|Publication number||US6620321 B2|
|Application number||US 10/023,513|
|Publication date||Sep 16, 2003|
|Filing date||Dec 18, 2001|
|Priority date||Dec 30, 1999|
|Also published as||US20020134728|
|Publication number||023513, 10023513, US 6620321 B2, US 6620321B2, US-B2-6620321, US6620321 B2, US6620321B2|
|Inventors||Edward R. Festa, Jeffrey A. Festa|
|Original Assignee||Edward R. Festa, Jeffrey A. Festa|
|Export Citation||BiBTeX, EndNote, RefMan|
|Patent Citations (20), Non-Patent Citations (5), Referenced by (27), Classifications (11), Legal Events (8)|
|External Links: USPTO, USPTO Assignment, Espacenet|
This is a continuation application of Ser. No. 09/475,397, filed Dec. 30, 1999, now abandoned, and incorporated herein by reference in its entirety.
The disadvantages of conventional waste water treatment systems is recognized in U.S. Pat. No. 5,618,414 to Goupil, et al. As described in Goupil, et al., conventional means for treating waste water collected in septic tank systems include treatment in a mechanically aerated treatment plant, which has high operational costs. Other waste water treatment systems in the art include soil and sand absorption systems. The disadvantages of these latter systems include the requirement of large surface areas of land. Moreover, conventional soil and sand absorption systems are not conducive in soils with high ground water tables or with low permeability characteristics.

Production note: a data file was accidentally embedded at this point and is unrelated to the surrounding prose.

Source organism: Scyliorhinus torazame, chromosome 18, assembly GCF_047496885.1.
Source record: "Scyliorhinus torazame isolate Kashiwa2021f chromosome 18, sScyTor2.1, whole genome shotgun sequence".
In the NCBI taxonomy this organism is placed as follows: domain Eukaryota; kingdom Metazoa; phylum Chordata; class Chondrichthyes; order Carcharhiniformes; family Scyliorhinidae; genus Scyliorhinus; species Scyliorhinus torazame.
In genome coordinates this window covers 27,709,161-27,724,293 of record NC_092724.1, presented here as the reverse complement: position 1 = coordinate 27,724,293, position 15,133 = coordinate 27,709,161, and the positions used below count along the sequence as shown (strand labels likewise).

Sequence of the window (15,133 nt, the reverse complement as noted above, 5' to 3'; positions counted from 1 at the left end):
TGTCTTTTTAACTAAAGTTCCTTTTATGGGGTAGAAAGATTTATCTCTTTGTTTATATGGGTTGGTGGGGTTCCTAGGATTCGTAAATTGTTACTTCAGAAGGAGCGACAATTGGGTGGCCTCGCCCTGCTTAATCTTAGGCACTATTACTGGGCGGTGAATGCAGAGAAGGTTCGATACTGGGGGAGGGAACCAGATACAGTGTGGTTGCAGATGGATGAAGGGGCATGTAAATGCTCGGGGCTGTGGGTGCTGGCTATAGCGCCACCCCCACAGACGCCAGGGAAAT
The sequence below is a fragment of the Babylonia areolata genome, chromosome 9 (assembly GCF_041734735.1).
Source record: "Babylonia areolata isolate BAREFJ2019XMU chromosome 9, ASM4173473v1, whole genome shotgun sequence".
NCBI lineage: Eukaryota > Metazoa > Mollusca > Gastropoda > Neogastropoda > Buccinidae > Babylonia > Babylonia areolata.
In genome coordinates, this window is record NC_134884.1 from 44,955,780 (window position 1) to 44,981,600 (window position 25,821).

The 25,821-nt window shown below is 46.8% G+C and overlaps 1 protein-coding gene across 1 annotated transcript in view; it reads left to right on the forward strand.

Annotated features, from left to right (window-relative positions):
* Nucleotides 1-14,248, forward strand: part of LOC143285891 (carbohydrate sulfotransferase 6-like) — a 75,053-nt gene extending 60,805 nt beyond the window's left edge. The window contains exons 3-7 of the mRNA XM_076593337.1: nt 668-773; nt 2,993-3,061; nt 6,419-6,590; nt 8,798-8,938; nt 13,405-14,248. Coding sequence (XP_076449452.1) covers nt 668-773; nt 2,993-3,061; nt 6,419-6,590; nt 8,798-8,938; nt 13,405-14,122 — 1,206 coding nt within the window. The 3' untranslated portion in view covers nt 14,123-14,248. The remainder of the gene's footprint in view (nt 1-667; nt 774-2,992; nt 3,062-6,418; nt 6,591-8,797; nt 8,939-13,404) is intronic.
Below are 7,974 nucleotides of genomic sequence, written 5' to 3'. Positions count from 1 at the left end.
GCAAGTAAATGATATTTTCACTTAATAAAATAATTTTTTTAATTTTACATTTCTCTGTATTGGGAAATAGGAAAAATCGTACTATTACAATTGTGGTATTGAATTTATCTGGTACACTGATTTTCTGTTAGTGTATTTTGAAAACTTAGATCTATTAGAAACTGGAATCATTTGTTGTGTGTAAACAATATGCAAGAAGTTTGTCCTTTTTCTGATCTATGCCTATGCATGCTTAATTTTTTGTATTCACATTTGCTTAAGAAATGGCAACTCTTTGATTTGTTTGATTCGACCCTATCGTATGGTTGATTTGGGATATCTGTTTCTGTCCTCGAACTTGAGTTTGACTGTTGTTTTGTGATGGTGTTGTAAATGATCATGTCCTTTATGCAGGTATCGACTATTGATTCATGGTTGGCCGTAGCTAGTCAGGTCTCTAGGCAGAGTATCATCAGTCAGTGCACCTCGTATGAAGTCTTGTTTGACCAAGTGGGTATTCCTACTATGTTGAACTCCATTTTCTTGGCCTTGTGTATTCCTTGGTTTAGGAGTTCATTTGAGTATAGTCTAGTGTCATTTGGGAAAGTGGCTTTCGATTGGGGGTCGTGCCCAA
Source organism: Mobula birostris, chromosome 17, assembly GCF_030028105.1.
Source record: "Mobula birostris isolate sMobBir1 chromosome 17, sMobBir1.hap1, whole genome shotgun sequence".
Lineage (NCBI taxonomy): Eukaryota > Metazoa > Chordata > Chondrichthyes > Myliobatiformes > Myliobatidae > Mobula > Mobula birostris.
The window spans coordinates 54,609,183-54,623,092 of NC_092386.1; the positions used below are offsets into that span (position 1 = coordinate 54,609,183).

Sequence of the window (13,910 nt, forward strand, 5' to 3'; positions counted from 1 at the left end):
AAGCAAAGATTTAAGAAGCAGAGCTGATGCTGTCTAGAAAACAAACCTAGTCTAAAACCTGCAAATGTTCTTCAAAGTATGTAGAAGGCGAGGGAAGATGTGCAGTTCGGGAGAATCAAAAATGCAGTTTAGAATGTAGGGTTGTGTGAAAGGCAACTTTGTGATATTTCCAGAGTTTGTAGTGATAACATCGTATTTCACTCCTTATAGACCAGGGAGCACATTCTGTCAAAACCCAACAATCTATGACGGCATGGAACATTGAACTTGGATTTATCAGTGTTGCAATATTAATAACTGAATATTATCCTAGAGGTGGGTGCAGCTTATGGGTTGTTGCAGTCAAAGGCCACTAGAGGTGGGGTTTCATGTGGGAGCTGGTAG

The waste water treatment system described in Goupil et al. employs a pretreatment biofilter which collects wastewater from a septic system and removes metal and microbial contaminants from the effluent prior to dispersal to an absorption field. The biofilter in Goupil et al. also employs peat as the filtering media, peat having been long recognized in the waste water treatment art as being effective in removing pollutants and microbial activity. In Goupil, the peat is contained within two separate treatment chambers, and wastewater influent is distributed over the peat filtering media via a distribution plate. The embodiments taught in Goupil et al. are designed for use in an absorption field where the treated effluent is dispersed through the floor of the biofilter.